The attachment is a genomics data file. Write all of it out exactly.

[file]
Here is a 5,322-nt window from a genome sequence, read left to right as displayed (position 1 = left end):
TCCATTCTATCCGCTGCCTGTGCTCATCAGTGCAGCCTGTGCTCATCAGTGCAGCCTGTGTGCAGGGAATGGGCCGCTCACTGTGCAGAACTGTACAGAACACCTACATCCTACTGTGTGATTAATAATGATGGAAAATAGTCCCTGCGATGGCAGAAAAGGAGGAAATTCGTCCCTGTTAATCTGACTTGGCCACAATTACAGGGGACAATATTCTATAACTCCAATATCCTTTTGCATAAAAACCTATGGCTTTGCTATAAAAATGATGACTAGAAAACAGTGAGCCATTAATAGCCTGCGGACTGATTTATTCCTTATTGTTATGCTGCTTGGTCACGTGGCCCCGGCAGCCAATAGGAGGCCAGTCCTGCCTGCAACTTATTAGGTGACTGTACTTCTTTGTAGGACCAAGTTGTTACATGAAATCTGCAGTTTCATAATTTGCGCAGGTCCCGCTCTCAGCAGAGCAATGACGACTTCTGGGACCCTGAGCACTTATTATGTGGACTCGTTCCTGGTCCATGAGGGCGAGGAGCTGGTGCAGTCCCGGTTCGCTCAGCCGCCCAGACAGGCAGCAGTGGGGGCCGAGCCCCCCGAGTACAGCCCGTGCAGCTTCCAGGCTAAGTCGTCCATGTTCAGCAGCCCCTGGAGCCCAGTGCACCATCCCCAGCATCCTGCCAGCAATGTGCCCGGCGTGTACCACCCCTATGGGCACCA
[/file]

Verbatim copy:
Here is a 5,322-nt window from a genome sequence, read left to right as displayed (position 1 = left end):
TCCATTCTATCCGCTGCCTGTGCTCATCAGTGCAGCCTGTGCTCATCAGTGCAGCCTGTGTGCAGGGAATGGGCCGCTCACTGTGCAGAACTGTACAGAACACCTACATCCTACTGTGTGATTAATAATGATGGAAAATAGTCCCTGCGATGGCAGAAAAGGAGGAAATTCGTCCCTGTTAATCTGACTTGGCCACAATTACAGGGGACAATATTCTATAACTCCAATATCCTTTTGCATAAAAACCTATGGCTTTGCTATAAAAATGATGACTAGAAAACAGTGAGCCATTAATAGCCTGCGGACTGATTTATTCCTTATTGTTATGCTGCTTGGTCACGTGGCCCCGGCAGCCAATAGGAGGCCAGTCCTGCCTGCAACTTATTAGGTGACTGTACTTCTTTGTAGGACCAAGTTGTTACATGAAATCTGCAGTTTCATAATTTGCGCAGGTCCCGCTCTCAGCAGAGCAATGACGACTTCTGGGACCCTGAGCACTTATTATGTGGACTCGTTCCTGGTCCATGAGGGCGAGGAGCTGGTGCAGTCCCGGTTCGCTCAGCCGCCCAGACAGGCAGCAGTGGGGGCCGAGCCCCCCGAGTACAGCCCGTGCAGCTTCCAGGCTAAGTCGTCCATGTTCAGCAGCCCCTGGAGCCCAGTGCACCATCCCCAGCATCCTGCCAGCAATGTGCCCGGCGTGTACCACCCCTATGGGCACCA